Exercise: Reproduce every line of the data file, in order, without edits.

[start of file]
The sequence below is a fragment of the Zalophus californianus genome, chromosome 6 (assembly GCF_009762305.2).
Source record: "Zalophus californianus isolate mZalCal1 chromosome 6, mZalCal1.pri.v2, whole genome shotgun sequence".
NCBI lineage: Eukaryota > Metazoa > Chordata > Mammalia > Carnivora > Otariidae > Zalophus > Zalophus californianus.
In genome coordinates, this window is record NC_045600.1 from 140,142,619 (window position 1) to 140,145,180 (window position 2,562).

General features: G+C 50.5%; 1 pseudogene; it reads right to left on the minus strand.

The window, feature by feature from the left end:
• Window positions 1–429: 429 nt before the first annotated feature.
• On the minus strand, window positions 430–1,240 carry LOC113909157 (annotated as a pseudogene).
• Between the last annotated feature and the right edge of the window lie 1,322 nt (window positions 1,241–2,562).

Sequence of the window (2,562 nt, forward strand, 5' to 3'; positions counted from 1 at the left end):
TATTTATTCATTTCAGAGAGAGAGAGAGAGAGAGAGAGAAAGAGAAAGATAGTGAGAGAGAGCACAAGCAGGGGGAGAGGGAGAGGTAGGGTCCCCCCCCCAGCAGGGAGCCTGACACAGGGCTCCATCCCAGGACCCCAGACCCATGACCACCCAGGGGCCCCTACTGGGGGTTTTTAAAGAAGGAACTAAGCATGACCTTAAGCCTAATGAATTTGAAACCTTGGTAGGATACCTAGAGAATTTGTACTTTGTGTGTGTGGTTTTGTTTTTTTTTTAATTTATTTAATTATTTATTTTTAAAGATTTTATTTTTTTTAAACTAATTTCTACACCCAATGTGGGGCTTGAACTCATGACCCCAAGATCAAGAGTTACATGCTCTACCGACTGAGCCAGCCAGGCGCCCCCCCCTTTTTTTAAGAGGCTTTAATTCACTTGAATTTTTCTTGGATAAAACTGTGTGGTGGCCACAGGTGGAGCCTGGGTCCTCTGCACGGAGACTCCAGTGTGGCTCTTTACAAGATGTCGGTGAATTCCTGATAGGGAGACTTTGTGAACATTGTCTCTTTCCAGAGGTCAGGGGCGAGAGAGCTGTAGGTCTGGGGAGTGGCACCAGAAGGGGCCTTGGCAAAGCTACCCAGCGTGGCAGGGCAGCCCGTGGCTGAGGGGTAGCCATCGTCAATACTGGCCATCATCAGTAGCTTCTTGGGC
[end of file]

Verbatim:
The sequence below is a fragment of the Zalophus californianus genome, chromosome 6 (assembly GCF_009762305.2).
Source record: "Zalophus californianus isolate mZalCal1 chromosome 6, mZalCal1.pri.v2, whole genome shotgun sequence".
NCBI lineage: Eukaryota > Metazoa > Chordata > Mammalia > Carnivora > Otariidae > Zalophus > Zalophus californianus.
In genome coordinates, this window is record NC_045600.1 from 140,142,619 (window position 1) to 140,145,180 (window position 2,562).

General features: G+C 50.5%; 1 pseudogene; it reads right to left on the minus strand.

The window, feature by feature from the left end:
• Window positions 1–429: 429 nt before the first annotated feature.
• On the minus strand, window positions 430–1,240 carry LOC113909157 (annotated as a pseudogene).
• Between the last annotated feature and the right edge of the window lie 1,322 nt (window positions 1,241–2,562).

Sequence of the window (2,562 nt, forward strand, 5' to 3'; positions counted from 1 at the left end):
TATTTATTCATTTCAGAGAGAGAGAGAGAGAGAGAGAGAAAGAGAAAGATAGTGAGAGAGAGCACAAGCAGGGGGAGAGGGAGAGGTAGGGTCCCCCCCCCAGCAGGGAGCCTGACACAGGGCTCCATCCCAGGACCCCAGACCCATGACCACCCAGGGGCCCCTACTGGGGGTTTTTAAAGAAGGAACTAAGCATGACCTTAAGCCTAATGAATTTGAAACCTTGGTAGGATACCTAGAGAATTTGTACTTTGTGTGTGTGGTTTTGTTTTTTTTTTAATTTATTTAATTATTTATTTTTAAAGATTTTATTTTTTTTAAACTAATTTCTACACCCAATGTGGGGCTTGAACTCATGACCCCAAGATCAAGAGTTACATGCTCTACCGACTGAGCCAGCCAGGCGCCCCCCCCTTTTTTTAAGAGGCTTTAATTCACTTGAATTTTTCTTGGATAAAACTGTGTGGTGGCCACAGGTGGAGCCTGGGTCCTCTGCACGGAGACTCCAGTGTGGCTCTTTACAAGATGTCGGTGAATTCCTGATAGGGAGACTTTGTGAACATTGTCTCTTTCCAGAGGTCAGGGGCGAGAGAGCTGTAGGTCTGGGGAGTGGCACCAGAAGGGGCCTTGGCAAAGCTACCCAGCGTGGCAGGGCAGCCCGTGGCTGAGGGGTAGCCATCGTCAATACTGGCCATCATCAGTAGCTTCTTGGGC